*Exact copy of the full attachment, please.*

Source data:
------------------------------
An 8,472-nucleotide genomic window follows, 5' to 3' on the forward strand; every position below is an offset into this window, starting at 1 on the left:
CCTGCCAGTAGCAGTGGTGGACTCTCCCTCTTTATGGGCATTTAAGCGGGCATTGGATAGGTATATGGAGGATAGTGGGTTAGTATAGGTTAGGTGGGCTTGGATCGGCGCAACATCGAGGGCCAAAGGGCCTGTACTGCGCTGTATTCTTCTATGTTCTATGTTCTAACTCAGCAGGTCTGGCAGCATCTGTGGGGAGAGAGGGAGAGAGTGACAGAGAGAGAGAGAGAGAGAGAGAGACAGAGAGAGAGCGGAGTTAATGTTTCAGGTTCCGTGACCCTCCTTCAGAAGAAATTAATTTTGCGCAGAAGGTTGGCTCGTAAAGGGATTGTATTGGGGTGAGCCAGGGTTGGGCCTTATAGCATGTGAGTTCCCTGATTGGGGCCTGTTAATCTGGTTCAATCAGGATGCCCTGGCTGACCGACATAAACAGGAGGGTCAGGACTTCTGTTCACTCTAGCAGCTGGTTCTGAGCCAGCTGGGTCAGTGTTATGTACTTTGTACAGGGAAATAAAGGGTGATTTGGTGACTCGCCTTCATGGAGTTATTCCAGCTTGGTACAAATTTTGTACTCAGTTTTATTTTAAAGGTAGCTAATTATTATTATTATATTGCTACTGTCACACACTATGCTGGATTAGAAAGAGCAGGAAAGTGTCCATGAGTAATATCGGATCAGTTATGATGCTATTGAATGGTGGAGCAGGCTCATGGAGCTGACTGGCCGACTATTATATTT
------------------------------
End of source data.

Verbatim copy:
An 8,472-nucleotide genomic window follows, 5' to 3' on the forward strand; every position below is an offset into this window, starting at 1 on the left:
CCTGCCAGTAGCAGTGGTGGACTCTCCCTCTTTATGGGCATTTAAGCGGGCATTGGATAGGTATATGGAGGATAGTGGGTTAGTATAGGTTAGGTGGGCTTGGATCGGCGCAACATCGAGGGCCAAAGGGCCTGTACTGCGCTGTATTCTTCTATGTTCTATGTTCTAACTCAGCAGGTCTGGCAGCATCTGTGGGGAGAGAGGGAGAGAGTGACAGAGAGAGAGAGAGAGAGAGAGAGACAGAGAGAGAGCGGAGTTAATGTTTCAGGTTCCGTGACCCTCCTTCAGAAGAAATTAATTTTGCGCAGAAGGTTGGCTCGTAAAGGGATTGTATTGGGGTGAGCCAGGGTTGGGCCTTATAGCATGTGAGTTCCCTGATTGGGGCCTGTTAATCTGGTTCAATCAGGATGCCCTGGCTGACCGACATAAACAGGAGGGTCAGGACTTCTGTTCACTCTAGCAGCTGGTTCTGAGCCAGCTGGGTCAGTGTTATGTACTTTGTACAGGGAAATAAAGGGTGATTTGGTGACTCGCCTTCATGGAGTTATTCCAGCTTGGTACAAATTTTGTACTCAGTTTTATTTTAAAGGTAGCTAATTATTATTATTATATTGCTACTGTCACACACTATGCTGGATTAGAAAGAGCAGGAAAGTGTCCATGAGTAATATCGGATCAGTTATGATGCTATTGAATGGTGGAGCAGGCTCATGGAGCTGACTGGCCGACTATTATATTT